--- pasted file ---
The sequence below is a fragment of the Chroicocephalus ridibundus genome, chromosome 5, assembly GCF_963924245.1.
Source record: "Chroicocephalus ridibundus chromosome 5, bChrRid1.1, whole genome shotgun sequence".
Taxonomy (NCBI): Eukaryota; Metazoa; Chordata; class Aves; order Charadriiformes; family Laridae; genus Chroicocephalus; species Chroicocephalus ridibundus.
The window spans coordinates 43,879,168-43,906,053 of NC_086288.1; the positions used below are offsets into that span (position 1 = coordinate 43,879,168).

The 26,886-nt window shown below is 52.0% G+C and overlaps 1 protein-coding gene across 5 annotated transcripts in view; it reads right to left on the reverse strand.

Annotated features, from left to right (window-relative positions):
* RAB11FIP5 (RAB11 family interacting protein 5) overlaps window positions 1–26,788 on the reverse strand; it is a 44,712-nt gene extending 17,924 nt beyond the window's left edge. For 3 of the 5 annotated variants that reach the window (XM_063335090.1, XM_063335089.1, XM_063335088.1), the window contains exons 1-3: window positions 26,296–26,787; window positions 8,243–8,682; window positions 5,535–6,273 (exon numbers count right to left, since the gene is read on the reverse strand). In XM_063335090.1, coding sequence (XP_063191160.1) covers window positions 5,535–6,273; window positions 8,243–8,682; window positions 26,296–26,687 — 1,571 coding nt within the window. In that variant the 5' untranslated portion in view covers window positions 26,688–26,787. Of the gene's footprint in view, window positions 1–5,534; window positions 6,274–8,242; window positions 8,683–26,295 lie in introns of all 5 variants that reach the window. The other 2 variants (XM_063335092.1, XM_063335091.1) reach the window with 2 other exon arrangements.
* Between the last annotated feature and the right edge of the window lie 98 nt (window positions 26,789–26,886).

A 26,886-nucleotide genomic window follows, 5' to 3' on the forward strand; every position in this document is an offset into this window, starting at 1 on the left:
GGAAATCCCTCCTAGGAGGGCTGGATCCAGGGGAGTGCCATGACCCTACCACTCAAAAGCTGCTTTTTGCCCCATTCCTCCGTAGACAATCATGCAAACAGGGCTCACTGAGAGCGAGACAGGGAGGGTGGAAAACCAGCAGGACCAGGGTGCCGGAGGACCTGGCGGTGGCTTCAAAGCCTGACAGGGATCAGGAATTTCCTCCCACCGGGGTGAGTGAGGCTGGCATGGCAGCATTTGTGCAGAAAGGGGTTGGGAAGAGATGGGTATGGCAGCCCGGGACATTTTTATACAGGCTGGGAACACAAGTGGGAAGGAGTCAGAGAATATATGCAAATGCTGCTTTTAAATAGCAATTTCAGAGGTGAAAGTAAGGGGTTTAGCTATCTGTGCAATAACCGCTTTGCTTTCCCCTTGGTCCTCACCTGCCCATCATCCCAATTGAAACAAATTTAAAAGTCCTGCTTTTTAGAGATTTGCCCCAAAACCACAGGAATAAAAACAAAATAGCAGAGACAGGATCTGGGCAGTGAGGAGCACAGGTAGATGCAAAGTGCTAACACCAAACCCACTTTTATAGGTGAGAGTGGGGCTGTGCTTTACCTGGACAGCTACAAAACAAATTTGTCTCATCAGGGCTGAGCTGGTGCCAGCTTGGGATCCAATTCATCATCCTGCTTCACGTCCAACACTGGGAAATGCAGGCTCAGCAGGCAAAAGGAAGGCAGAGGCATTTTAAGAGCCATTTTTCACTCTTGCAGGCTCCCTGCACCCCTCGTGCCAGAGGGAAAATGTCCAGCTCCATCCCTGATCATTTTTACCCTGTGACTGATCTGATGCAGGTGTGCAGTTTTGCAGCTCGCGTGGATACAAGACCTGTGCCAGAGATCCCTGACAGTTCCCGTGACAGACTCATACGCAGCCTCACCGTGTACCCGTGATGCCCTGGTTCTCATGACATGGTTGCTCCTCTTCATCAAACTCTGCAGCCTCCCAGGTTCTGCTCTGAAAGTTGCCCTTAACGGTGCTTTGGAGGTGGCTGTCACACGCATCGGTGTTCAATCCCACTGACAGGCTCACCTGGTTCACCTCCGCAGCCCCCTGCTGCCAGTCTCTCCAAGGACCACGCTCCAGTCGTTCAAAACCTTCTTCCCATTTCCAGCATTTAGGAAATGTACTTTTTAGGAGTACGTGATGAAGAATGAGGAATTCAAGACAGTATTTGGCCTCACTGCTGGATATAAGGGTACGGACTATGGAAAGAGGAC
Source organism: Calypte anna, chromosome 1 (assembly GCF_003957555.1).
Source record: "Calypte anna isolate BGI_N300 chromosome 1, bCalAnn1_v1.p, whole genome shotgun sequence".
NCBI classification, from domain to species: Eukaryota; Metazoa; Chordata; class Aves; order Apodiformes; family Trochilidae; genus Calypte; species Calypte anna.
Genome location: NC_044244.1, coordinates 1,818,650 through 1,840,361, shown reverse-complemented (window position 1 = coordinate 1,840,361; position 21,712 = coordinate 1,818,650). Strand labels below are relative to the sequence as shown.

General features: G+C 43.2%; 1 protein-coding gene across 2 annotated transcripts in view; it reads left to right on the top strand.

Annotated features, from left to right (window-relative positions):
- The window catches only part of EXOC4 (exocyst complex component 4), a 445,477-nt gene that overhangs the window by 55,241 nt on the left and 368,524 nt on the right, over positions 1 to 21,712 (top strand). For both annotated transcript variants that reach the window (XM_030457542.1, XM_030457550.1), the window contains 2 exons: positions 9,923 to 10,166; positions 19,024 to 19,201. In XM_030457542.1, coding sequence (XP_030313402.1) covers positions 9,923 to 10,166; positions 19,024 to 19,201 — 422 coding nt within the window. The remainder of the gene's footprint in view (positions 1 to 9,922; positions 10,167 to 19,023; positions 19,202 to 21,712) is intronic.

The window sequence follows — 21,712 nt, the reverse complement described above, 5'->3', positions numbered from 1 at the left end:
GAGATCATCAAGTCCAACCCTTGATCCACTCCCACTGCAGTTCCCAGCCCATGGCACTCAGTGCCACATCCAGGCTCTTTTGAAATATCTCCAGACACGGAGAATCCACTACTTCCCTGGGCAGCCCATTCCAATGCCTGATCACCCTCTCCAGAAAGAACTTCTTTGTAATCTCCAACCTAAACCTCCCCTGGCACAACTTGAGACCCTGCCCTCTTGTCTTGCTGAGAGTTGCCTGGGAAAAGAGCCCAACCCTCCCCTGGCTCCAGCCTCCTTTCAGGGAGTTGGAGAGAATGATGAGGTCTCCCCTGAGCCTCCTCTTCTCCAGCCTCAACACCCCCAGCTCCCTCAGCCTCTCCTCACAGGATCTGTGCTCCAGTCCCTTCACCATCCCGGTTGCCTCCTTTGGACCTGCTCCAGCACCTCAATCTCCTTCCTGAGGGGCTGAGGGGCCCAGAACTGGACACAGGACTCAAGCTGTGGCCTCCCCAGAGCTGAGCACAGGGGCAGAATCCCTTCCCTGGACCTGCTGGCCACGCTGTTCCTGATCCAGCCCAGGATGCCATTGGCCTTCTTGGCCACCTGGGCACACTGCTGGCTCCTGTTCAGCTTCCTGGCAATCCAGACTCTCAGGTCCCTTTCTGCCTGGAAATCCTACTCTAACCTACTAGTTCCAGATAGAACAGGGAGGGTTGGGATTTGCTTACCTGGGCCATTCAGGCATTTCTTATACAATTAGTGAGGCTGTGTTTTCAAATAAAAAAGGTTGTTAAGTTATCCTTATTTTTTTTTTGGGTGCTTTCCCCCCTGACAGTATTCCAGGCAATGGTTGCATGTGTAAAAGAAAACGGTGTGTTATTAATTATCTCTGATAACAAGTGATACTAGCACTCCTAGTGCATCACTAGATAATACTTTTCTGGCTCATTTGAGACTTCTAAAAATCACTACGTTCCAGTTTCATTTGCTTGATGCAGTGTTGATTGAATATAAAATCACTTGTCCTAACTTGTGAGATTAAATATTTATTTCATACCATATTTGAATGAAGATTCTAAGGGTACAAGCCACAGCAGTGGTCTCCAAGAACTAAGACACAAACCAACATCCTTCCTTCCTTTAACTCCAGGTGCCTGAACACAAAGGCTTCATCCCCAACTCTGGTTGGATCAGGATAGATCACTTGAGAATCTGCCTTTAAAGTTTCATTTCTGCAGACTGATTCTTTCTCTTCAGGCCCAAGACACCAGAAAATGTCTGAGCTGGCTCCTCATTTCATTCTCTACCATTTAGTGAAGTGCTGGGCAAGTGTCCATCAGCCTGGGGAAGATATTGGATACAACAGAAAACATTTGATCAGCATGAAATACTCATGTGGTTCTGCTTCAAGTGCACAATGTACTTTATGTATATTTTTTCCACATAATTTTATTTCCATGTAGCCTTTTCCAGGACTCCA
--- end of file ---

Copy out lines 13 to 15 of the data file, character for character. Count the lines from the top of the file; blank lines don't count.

NCBI classification, from domain to species: Eukaryota; Metazoa; Chordata; class Aves; order Apodiformes; family Trochilidae; genus Calypte; species Calypte anna.
Genome location: NC_044244.1, coordinates 1,818,650 through 1,840,361, shown reverse-complemented (window position 1 = coordinate 1,840,361; position 21,712 = coordinate 1,818,650). Strand labels below are relative to the sequence as shown.

General features: G+C 43.2%; 1 protein-coding gene across 2 annotated transcripts in view; it reads left to right on the top strand.